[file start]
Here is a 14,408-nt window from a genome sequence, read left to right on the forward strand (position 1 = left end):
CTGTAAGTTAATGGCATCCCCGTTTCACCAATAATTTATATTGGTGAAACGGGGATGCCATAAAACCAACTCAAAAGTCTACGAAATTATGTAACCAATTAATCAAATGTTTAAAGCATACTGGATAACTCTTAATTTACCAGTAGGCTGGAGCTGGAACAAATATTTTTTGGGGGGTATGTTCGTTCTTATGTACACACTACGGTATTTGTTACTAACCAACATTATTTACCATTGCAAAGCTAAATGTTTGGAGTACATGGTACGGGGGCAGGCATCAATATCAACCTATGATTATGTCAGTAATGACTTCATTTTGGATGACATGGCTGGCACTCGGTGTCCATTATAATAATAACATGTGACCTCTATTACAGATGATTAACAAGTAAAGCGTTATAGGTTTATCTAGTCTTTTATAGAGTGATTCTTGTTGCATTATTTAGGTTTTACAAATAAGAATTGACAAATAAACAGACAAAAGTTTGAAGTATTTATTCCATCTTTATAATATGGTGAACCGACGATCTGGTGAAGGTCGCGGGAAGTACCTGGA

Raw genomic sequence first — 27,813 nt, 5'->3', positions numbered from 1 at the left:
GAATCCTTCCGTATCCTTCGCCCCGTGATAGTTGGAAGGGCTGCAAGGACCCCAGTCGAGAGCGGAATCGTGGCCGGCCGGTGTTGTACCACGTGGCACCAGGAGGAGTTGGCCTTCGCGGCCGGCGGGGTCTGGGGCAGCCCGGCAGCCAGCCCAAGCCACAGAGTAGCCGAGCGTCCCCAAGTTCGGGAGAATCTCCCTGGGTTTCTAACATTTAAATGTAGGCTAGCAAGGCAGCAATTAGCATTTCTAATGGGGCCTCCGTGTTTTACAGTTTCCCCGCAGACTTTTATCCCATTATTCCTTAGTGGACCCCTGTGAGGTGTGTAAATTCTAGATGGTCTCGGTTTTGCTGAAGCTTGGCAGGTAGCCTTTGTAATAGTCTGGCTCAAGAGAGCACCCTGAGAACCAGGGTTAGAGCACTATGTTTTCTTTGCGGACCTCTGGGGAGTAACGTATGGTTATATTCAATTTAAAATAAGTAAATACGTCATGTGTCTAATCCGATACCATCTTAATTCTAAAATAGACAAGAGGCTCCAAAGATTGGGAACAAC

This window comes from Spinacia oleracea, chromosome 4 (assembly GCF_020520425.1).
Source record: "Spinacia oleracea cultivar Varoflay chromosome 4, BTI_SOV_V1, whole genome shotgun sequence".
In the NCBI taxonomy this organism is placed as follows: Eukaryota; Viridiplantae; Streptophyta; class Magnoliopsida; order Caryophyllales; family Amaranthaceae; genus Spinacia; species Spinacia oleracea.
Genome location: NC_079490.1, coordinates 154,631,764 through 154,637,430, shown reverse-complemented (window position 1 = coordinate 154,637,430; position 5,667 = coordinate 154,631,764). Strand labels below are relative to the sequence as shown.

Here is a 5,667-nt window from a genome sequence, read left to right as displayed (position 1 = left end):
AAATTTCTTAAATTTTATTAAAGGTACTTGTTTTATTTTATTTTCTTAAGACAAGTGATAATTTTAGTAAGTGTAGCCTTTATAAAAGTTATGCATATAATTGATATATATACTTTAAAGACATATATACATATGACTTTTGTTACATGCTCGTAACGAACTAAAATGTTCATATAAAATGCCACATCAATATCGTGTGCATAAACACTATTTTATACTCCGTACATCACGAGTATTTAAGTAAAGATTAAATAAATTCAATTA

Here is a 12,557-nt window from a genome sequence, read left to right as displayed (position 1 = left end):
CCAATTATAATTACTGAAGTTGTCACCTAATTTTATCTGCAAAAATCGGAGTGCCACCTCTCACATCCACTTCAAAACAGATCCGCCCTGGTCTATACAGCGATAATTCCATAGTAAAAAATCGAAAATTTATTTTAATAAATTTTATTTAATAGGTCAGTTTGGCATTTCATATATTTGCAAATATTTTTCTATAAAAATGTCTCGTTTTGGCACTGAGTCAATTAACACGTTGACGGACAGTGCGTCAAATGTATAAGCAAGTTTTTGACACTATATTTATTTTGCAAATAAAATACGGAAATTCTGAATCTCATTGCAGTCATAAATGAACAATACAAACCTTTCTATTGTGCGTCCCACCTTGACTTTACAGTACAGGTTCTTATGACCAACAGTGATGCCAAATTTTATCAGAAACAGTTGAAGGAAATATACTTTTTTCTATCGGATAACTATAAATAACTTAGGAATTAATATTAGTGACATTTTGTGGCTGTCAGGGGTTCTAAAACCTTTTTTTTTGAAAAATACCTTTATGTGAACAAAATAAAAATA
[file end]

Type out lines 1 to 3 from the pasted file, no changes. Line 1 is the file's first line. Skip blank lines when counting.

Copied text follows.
Here is a 14,408-nt window from a genome sequence, read left to right on the forward strand (position 1 = left end):
CTGTAAGTTAATGGCATCCCCGTTTCACCAATAATTTATATTGGTGAAACGGGGATGCCATAAAACCAACTCAAAAGTCTACGAAATTATGTAACCAATTAATCAAATGTTTAAAGCATACTGGATAACTCTTAATTTACCAGTAGGCTGGAGCTGGAACAAATATTTTTTGGGGGGTATGTTCGTTCTTATGTACACACTACGGTATTTGTTACTAACCAACATTATTTACCATTGCAAAGCTAAATGTTTGGAGTACATGGTACGGGGGCAGGCATCAATATCAACCTATGATTATGTCAGTAATGACTTCATTTTGGATGACATGGCTGGCACTCGGTGTCCATTATAATAATAACATGTGACCTCTATTACAGATGATTAACAAGTAAAGCGTTATAGGTTTATCTAGTCTTTTATAGAGTGATTCTTGTTGCATTATTTAGGTTTTACAAATAAGAATTGACAAATAAACAGACAAAAGTTTGAAGTATTTATTCCATCTTTATAATATGGTGAACCGACGATCTGGTGAAGGTCGCGGGAAGTACCTGGA

Raw genomic sequence first — 27,813 nt, 5'->3', positions numbered from 1 at the left: